In addition to the cyanobacteria living longer in a state of engineered symbiosis, Mannoor and Joshi showed that the amount of electricity these bacteria produce can vary depending on the density and alignment with which they are packed, such that the more densely packed together they are, the more electricity they produce. With 3D printing, it was possible to assemble them so as to boost their electricity-producing activity eight-fold more than the casted cyanobacteria using a laboratory pipette.
Recently, a few researchers have 3D printed bacterial cells in different spatial geometrical patterns, but Mannoor and Joshi, as well as co-author Ellexis Cook, are not only the first to pattern it to augment their electricity-generating behavior but also integrate it to develop a functional bionic architecture.
“With this work, we can imagine enormous opportunities for next-generation bio-hybrid applications,” Mannoor says. “For example, some bacteria can glow, while others sense toxins or produce fuel. By seamlessly integrating these microbes with nanomaterials, we could potentially realize many other amazing designer bio-hybrids for the environment, defense, healthcare and many other fields.”
The Latest on: Biohybrid systems
via Google News
The Latest on: Biohybrid systems
- Inorganic chemistryon October 6, 2021 at 4:59 pm
Incorporation of a Cp*Rh(III)-dithiophosphate Cofactor with Latent Activity into a Protein Scaffold Generates a Biohybrid Catalyst Promoting C(sp2)-H Bond Functionalization.
- In the Works: Intraocular Pressure Sensoron September 19, 2021 at 4:59 pm
“We integrate the 2.5 by 2.6 millimeter sensor in the artificial lens,” says Thomas van den Boom, group manager for biohybrid systems at the IMS. “This doesn’t impair the patient’s vision.
- Skeletal muscle grown in a dish offers insight into neuromuscular diseaseson September 17, 2021 at 4:48 pm
The research has been published in APL Bioengineering and was led by Jeffrey Santoso, a Ph.D. student in the Laboratory for Living Systems Engineering, lead by Associate Professor Megan McCain ...
- Chemical Science Symposium 2021: Biohybrid Approaches to Sustainable Energy Conversionon September 14, 2021 at 5:00 pm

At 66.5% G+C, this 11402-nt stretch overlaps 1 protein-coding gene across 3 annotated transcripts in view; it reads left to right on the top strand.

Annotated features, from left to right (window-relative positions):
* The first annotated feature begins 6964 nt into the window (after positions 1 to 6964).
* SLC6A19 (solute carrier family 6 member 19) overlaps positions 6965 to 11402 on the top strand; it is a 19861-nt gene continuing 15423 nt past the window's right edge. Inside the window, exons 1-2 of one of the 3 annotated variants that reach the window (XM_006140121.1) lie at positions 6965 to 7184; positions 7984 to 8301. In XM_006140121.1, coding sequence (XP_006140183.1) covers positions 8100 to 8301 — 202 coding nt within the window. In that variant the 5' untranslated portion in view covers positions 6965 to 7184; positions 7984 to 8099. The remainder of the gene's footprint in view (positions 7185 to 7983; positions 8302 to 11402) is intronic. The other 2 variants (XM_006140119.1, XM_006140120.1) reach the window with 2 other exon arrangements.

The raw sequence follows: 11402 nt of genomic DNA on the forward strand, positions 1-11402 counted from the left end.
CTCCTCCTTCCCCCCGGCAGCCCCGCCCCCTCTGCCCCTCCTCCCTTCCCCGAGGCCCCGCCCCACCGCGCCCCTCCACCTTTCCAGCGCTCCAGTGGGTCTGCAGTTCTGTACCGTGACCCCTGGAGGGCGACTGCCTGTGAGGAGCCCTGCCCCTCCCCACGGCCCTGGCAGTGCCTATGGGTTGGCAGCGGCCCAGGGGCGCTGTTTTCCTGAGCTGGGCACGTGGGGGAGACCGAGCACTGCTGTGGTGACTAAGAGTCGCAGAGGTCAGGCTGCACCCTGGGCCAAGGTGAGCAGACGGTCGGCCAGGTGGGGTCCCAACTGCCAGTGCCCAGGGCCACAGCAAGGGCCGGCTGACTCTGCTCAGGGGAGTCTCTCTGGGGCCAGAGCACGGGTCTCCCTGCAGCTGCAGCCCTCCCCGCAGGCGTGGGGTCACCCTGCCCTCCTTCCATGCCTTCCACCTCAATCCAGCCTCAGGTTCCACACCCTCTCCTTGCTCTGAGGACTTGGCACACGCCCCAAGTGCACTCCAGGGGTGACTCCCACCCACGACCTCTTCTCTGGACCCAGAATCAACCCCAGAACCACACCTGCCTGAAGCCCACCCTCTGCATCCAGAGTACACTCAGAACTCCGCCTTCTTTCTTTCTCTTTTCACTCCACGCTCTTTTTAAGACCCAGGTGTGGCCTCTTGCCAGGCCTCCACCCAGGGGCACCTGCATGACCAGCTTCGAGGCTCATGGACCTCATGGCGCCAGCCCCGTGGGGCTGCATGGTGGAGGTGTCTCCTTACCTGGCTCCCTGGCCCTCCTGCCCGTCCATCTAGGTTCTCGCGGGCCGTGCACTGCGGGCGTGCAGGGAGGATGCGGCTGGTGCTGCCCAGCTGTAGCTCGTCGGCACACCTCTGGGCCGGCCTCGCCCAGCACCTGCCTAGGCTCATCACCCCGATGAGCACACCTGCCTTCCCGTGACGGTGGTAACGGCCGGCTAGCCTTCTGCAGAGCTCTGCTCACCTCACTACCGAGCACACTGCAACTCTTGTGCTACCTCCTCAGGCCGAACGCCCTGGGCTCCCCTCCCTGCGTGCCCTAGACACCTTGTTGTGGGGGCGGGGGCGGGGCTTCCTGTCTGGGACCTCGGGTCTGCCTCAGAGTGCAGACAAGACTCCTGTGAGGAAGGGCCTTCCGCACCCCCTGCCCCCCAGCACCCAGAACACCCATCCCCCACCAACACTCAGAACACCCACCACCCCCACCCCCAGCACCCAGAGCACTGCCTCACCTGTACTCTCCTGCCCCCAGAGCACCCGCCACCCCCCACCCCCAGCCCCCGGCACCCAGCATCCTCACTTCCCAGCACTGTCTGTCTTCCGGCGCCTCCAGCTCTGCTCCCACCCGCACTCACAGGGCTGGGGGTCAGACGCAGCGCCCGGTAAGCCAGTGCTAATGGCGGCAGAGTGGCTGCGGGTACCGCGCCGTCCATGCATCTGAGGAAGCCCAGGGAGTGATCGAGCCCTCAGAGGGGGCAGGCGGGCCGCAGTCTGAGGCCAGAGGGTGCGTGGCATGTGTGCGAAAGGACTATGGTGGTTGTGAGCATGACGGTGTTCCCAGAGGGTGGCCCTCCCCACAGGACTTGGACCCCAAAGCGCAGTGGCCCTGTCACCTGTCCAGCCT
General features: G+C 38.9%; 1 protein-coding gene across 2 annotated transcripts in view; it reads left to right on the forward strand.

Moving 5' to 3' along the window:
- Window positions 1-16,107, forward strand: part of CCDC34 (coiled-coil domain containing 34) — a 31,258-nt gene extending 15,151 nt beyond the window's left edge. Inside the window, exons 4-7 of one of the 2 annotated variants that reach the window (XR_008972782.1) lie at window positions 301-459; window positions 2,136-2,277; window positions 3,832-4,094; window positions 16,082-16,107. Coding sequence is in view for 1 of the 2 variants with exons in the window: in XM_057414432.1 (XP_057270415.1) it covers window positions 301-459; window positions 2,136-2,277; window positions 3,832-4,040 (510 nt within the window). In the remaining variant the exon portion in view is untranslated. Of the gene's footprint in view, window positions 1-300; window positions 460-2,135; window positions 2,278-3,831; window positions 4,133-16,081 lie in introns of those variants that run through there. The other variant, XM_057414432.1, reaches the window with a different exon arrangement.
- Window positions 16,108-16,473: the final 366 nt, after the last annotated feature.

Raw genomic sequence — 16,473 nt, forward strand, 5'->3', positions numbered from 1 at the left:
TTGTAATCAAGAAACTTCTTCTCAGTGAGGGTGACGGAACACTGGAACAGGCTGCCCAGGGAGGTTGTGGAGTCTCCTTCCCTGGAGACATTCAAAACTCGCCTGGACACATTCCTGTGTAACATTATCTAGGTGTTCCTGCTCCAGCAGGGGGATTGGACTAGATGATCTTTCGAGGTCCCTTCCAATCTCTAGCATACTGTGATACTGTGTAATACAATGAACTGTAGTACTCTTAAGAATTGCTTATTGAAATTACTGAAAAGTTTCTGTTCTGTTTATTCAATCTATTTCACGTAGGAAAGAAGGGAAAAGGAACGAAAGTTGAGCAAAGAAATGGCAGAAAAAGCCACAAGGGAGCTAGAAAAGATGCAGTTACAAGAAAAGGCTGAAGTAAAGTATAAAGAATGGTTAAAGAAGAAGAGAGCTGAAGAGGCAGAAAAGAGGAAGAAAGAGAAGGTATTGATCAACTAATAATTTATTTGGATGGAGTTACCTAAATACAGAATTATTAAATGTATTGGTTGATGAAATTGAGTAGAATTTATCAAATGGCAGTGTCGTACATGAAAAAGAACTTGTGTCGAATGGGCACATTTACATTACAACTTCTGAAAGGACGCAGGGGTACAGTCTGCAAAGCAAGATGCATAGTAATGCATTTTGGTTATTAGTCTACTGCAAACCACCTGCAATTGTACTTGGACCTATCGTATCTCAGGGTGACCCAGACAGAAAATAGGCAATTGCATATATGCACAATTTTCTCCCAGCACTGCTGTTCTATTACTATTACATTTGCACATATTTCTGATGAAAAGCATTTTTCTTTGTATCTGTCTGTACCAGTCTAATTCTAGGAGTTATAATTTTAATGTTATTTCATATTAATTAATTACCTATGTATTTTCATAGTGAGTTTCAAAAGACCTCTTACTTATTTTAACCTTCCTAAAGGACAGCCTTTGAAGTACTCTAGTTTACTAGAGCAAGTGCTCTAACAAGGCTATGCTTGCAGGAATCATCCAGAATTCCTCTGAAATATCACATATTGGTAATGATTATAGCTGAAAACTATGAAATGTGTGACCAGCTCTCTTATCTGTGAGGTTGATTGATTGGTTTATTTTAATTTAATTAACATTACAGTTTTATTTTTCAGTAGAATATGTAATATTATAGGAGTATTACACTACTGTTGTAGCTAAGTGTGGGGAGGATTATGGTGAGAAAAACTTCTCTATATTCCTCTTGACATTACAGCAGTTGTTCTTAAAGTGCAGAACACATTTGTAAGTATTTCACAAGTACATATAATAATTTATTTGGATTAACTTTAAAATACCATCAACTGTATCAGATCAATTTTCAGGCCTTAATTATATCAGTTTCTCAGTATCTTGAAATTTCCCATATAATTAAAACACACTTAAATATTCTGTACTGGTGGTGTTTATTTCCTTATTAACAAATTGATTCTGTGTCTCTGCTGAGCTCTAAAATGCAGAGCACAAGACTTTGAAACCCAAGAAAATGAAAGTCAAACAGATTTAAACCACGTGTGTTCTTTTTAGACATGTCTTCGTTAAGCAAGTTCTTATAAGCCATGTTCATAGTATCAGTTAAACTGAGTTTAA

Leading chemical and biological science researchers and emerging investigators from a broad range of backgrounds will come together to explore and celebrate the theme of the 2021 symposium: Biohybrid ...
- Brazilian retailer picks bioplastic over paper bagson September 13, 2021 at 5:01 pm
Australian-based Cardia Bioplastics Limited has received the first order of 1.25 million Biohybrid bags to Brazilian retailer Drogaria Araujo. Drogaria Araujo is Brazil's fourth largest drugstore ...
- On Mars — or Earth — Biohybrid Can Turn CO2 Into New Productson August 27, 2021 at 5:01 pm
(CN) — Chemists from University of California, Berkeley, and Lawrence Berkeley National Laboratory have developed a plan to aid humans in the eventual effort to settle on Mars, according to a study ...
- Green Matter: Cardia, Carbofrac, egg shells, Thailand and moreon August 25, 2021 at 5:00 pm
The diapers themselves are also packaged in an outer packaging made using Cardia Biohybrid technology ... committed to establishing a biodegradability testing lab and certifying system in Thailand on ...
- Illustration and Scanning Electron Microscopy Image of Biohybrid Bacterial Microswimmers (IMAGE)on August 1, 2021 at 3:56 pm
Illustration (top) and scanning electron microscopy image (bottom) of biohybrid bacterial microswimmers, which were fabricated by combining genetically engineered
via Bing News